- We poured off the butter milk and stored it in another jar (we used it in pancakes later). We really enjoyed eating 'our' butter.
Best For ...Younger kids. They really enjoy science that's also cooking but this doesn't have to mean excluding your older children. Mine were delighted to rediscover this experiment and extremely proud of the yummy butter they made.
|Maya delights in the Oobleck|
States of Matter Experiment Three : Oobleck
Oobleck or Cornstarch goo is a lot of fun and a great way to explore states of matter. It's a non-newtonian liquid which means depending on how you handle it, it reacts either like a liquid or like a solid. Kids love it because it's messy and gooey. And mums or teachers if you're thinking that sounds horrible, don't worry it's suprisingly easy to clean up. It can't go down your drain but it can be fed to your plants and if you wait it eventually goes powdery again and easily brushes off things and into the bin.
- Corn Starch
- Food colouring
- Mixing Bowls
- Protective covering for your work surface
|Flowing like a Liquid|
What we did
(for more detailed instructions check out sciencebob's tutorial which is the main one we used)
- First of all we poured about a cup of cornstarch into our bowls and played with it to get a feel for the texture.
- We poured half a cup of water into a measuring jug and added the food colouring of each child's choice to the water.
- We added enough water to the cornstarch mixing it in with our hands until it slowly flowed on its own. In our case this was pretty much all of it.
- We played with the cornstarch goo. And boy was it fun. I threw some ideas out at the kids in the form of what does it do if ... and they threw in some of their own. A happy hour or more was spend just testing out what this stuff can do.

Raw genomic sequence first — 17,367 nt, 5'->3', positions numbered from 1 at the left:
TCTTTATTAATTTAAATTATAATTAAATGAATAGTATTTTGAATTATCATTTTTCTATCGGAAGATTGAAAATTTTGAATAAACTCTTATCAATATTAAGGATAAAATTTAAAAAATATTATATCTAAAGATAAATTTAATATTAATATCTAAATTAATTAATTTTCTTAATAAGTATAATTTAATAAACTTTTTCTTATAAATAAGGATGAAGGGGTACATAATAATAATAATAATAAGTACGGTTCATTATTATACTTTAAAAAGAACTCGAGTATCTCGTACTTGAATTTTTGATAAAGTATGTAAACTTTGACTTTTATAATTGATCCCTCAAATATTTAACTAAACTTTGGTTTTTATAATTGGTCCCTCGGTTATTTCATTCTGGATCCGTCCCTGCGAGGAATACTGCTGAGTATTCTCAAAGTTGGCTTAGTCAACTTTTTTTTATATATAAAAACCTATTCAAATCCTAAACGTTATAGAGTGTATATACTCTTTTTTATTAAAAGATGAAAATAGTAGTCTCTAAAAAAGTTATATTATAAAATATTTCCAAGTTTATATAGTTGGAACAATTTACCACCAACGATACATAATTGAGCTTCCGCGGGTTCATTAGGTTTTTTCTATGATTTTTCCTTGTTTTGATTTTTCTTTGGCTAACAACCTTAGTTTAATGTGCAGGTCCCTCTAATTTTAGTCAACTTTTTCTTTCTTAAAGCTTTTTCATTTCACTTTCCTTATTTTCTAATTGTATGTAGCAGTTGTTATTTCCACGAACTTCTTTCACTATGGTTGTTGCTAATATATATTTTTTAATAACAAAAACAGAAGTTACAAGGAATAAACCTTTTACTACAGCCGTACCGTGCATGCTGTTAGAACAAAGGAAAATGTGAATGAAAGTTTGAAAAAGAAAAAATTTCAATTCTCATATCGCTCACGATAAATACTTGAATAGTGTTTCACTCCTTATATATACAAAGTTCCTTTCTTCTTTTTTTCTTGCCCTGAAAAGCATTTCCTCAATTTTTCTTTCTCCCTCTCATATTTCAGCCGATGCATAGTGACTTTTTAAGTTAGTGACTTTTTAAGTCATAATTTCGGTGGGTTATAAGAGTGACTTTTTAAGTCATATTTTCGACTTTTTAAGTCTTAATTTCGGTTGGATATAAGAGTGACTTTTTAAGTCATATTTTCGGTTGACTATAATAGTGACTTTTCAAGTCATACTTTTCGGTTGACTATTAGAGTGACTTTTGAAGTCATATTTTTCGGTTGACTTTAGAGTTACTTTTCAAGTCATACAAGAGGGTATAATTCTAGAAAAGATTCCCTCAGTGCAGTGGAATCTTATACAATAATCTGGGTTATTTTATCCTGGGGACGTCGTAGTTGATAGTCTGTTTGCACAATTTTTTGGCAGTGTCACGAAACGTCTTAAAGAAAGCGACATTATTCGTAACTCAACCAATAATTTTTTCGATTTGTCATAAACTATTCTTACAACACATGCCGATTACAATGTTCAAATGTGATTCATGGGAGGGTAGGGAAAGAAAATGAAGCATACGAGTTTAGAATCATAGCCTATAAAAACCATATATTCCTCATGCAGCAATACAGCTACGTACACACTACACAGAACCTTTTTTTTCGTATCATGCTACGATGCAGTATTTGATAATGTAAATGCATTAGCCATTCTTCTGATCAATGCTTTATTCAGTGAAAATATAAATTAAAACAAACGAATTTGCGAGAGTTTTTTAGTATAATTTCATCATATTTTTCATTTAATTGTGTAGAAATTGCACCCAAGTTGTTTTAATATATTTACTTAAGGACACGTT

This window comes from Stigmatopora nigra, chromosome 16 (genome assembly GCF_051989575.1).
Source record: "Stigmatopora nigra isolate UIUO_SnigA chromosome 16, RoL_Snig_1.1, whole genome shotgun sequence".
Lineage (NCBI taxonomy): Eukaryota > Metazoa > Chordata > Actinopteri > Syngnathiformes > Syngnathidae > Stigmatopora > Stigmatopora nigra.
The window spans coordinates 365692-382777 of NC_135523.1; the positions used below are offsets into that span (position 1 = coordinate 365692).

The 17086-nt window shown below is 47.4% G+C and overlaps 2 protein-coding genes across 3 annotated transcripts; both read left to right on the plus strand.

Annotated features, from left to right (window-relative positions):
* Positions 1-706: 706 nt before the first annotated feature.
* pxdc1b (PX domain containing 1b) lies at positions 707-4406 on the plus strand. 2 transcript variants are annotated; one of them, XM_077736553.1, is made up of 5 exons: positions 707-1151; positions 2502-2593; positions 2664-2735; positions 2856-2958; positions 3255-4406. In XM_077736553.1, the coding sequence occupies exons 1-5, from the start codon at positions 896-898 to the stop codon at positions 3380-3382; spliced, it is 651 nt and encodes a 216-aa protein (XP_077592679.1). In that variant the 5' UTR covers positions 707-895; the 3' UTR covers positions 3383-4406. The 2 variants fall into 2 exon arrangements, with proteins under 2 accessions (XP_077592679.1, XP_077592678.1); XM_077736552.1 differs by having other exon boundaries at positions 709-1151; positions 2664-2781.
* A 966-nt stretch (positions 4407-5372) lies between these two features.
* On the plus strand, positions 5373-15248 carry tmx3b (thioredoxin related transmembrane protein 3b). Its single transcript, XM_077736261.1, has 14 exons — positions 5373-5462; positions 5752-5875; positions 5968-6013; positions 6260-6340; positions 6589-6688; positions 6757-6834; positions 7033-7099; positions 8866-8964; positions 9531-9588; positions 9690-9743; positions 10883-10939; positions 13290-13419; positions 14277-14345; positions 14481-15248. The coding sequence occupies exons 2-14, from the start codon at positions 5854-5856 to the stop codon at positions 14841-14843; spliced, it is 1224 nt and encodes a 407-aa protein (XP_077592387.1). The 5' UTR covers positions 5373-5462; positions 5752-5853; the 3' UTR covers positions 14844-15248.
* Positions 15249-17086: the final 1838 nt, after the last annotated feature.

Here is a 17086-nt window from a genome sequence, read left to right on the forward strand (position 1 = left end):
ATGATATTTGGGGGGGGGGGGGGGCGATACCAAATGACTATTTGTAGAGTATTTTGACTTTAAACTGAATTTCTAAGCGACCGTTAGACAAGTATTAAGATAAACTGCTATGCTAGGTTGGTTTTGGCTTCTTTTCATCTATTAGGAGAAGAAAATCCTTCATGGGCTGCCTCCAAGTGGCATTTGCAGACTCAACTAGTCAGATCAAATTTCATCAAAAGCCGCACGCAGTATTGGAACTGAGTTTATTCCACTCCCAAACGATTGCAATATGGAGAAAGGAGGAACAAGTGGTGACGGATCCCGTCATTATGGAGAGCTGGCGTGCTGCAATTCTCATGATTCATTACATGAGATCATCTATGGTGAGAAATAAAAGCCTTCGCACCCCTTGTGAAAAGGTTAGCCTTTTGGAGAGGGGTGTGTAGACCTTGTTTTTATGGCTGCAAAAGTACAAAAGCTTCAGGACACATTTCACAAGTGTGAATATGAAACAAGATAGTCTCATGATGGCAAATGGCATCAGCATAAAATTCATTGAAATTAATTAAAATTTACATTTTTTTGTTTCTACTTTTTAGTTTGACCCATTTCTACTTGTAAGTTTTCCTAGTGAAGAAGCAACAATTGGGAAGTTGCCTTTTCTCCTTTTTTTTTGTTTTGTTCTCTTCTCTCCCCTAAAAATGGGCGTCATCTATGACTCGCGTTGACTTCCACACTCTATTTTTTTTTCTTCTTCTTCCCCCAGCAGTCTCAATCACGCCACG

- We cleaned up after a bit of googling to find out how best to do it. We then watched some very funny YouTube videos of people walking on, running across and playing around with Oobleck.
- We read up on the science of non-newtonian liquids.
|Solid balls of Oobleck|
Best for ...Everyone though particularly kids who love getting their hands dirty. When the kids had finished, I have to admit I had a go too. There's something magical about Cornstarch Goo, how it's at once a liquid and a solid. And it just feels so good! And we were all really impressed when Noah managed to hold his bowl in the air by holding on to the Oobleck inside, now if that's not magic...
|Noah's bowl hovering over the table!|
All three of these experiments were fantastic, I really hope you'll try them with your kids. To support what we were learning through these hands on activities, we read up on the states of matter here and here. We also watched this great French kids documentary and this one in English. We then produced a visual schema showing what we'd learned about the three states and how matter changes from one state to another. After each experiment we do a little lab report which varies in style and detail according to the kids different ages and interest in written records. I'll share more about that soon and another fabulous states of matter experiment - the Lava Lamp!